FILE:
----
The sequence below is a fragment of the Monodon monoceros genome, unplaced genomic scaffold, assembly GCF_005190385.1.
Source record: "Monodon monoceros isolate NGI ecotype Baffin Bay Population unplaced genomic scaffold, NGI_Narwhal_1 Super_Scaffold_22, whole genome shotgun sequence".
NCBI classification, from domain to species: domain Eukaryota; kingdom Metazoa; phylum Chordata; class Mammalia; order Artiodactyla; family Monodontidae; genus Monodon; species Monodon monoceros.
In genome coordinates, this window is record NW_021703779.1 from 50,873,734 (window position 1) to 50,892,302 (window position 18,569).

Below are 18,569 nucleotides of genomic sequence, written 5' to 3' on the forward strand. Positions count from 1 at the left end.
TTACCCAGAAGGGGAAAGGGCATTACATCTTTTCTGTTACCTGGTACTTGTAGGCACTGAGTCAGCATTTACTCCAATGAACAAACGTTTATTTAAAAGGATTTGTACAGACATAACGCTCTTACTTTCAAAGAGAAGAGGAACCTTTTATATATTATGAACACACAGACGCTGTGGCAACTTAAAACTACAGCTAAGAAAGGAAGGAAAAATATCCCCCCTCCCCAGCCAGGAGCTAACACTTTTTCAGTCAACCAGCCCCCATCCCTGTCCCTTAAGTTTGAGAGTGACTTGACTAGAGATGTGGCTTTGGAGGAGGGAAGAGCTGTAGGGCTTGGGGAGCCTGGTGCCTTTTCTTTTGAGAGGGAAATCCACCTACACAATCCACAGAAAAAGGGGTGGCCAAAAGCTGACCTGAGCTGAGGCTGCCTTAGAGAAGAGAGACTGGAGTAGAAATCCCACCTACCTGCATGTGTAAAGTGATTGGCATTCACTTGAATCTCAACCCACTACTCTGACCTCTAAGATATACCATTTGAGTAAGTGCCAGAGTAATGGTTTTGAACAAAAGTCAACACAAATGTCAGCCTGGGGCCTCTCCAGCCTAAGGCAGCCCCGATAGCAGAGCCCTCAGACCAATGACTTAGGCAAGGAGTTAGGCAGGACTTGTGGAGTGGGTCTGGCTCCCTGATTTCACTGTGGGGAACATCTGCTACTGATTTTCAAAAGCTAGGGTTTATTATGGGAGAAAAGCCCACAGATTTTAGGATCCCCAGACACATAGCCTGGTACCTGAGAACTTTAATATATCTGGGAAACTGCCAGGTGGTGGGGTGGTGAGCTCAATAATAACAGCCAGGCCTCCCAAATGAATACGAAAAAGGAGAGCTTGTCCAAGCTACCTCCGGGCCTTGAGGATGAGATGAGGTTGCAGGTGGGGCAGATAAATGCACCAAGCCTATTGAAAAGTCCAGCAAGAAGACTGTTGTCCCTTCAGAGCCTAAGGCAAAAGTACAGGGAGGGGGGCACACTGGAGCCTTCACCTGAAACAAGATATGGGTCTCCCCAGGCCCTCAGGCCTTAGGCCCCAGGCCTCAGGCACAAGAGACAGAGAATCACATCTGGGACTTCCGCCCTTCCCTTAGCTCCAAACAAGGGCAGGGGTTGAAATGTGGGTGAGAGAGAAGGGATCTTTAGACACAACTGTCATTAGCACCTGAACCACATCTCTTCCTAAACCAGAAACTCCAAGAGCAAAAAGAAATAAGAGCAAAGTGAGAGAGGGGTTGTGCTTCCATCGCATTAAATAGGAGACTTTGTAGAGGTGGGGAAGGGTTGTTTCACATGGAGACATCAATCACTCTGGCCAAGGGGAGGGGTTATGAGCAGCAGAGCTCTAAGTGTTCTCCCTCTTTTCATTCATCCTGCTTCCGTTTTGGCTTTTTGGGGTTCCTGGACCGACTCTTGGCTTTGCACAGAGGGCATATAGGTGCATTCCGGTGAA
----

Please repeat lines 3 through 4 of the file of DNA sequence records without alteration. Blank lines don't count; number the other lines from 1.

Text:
NCBI classification, from domain to species: domain Eukaryota; kingdom Metazoa; phylum Chordata; class Mammalia; order Artiodactyla; family Monodontidae; genus Monodon; species Monodon monoceros.
In genome coordinates, this window is record NW_021703779.1 from 50,873,734 (window position 1) to 50,892,302 (window position 18,569).